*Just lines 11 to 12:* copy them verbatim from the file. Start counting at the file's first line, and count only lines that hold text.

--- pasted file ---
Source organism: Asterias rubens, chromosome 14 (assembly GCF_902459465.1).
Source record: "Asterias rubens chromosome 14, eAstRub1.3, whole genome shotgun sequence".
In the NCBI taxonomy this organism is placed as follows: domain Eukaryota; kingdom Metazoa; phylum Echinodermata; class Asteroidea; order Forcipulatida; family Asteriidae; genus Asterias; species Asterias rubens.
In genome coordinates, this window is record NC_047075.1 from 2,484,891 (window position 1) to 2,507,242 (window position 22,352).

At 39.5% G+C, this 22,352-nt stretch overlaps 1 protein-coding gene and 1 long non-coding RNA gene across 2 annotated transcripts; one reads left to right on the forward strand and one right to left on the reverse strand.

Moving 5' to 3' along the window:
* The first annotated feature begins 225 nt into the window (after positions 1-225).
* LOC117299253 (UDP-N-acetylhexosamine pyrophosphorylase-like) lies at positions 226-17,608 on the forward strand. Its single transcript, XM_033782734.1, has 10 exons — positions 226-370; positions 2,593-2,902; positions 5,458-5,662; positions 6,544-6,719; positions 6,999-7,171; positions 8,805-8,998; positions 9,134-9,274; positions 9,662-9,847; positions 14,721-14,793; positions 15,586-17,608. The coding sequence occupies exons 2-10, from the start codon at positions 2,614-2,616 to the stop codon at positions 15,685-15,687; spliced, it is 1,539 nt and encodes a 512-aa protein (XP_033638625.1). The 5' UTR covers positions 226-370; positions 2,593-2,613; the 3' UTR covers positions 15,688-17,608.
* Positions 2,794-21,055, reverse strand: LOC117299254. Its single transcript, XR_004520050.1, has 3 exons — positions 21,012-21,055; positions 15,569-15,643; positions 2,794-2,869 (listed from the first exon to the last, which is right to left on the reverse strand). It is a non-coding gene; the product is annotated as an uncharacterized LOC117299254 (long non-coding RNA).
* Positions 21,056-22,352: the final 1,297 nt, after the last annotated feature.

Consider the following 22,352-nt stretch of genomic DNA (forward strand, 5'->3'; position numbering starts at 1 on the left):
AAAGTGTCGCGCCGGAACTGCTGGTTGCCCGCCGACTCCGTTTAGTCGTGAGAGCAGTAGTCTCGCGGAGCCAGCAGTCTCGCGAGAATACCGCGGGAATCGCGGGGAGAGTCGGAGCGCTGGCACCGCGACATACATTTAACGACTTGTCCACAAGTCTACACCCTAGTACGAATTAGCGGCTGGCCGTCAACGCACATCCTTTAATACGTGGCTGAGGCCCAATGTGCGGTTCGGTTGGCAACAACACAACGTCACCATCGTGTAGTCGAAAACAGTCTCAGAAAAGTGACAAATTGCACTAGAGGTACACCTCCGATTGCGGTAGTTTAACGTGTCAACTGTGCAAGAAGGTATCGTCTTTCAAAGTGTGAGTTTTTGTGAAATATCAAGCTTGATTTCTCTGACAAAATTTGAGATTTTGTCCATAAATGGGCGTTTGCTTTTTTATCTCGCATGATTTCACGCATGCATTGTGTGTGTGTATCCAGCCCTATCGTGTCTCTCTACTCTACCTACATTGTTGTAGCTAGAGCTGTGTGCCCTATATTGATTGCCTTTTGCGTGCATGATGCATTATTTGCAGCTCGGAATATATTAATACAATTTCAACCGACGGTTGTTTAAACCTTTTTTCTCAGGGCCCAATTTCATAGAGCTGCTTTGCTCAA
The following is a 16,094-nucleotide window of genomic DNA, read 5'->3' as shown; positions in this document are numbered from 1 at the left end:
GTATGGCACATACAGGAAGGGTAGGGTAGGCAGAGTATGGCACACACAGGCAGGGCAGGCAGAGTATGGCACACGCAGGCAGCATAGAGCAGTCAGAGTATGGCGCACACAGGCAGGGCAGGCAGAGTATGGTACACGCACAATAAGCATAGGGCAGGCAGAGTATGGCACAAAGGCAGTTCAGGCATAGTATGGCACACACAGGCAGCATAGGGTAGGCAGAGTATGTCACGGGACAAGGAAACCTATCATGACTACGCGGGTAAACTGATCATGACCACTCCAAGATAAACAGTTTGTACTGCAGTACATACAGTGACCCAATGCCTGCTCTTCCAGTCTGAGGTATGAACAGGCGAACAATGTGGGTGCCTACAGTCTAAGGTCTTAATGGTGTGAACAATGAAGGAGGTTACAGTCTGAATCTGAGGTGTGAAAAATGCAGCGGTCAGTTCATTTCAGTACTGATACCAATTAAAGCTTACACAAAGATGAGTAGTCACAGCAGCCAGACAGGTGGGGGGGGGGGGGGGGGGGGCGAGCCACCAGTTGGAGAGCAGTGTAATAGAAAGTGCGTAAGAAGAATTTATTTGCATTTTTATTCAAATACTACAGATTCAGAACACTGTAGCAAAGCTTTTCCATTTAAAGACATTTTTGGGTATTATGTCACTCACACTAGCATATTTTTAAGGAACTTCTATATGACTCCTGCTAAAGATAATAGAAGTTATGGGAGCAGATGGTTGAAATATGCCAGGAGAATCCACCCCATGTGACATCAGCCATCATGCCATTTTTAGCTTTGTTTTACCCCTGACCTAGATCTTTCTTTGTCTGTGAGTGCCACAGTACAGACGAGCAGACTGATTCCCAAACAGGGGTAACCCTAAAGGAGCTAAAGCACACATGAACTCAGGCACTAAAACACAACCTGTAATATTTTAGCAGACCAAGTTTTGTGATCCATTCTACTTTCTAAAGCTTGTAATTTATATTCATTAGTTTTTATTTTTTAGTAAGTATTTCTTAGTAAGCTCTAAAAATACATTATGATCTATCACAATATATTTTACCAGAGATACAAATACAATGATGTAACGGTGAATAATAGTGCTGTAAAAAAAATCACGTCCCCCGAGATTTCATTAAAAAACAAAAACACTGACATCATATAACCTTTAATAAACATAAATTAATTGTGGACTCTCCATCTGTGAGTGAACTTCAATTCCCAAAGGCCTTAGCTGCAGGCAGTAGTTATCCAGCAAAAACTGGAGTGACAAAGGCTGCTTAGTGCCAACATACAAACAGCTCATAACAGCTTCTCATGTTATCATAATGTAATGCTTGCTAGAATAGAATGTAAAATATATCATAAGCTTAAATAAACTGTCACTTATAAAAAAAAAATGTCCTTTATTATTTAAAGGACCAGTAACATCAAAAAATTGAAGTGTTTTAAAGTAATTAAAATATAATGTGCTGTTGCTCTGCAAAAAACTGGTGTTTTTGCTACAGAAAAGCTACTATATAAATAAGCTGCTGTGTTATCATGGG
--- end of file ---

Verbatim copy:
Consider the following 22,352-nt stretch of genomic DNA (forward strand, 5'->3'; position numbering starts at 1 on the left):
AAAGTGTCGCGCCGGAACTGCTGGTTGCCCGCCGACTCCGTTTAGTCGTGAGAGCAGTAGTCTCGCGGAGCCAGCAGTCTCGCGAGAATACCGCGGGAATCGCGGGGAGAGTCGGAGCGCTGGCACCGCGACATACATTTAACGACTTGTCCACAAGTCTACACCCTAGTACGAATTAGCGGCTGGCCGTCAACGCACATCCTTTAATACGTGGCTGAGGCCCAATGTGCGGTTCGGTTGGCAACAACACAACGTCACCATCGTGTAGTCGAAAACAGTCTCAGAAAAGTGACAAATTGCACTAGAGGTACACCTCCGATTGCGGTAGTTTAACGTGTCAACTGTGCAAGAAGGTATCGTCTTTCAAAGTGTGAGTTTTTGTGAAATATCAAGCTTGATTTCTCTGACAAAATTTGAGATTTTGTCCATAAATGGGCGTTTGCTTTTTTATCTCGCATGATTTCACGCATGCATTGTGTGTGTGTATCCAGCCCTATCGTGTCTCTCTACTCTACCTACATTGTTGTAGCTAGAGCTGTGTGCCCTATATTGATTGCCTTTTGCGTGCATGATGCATTATTTGCAGCTCGGAATATATTAATACAATTTCAACCGACGGTTGTTTAAACCTTTTTTCTCAGGGCCCAATTTCATAGAGCTGCTTTGCTCAA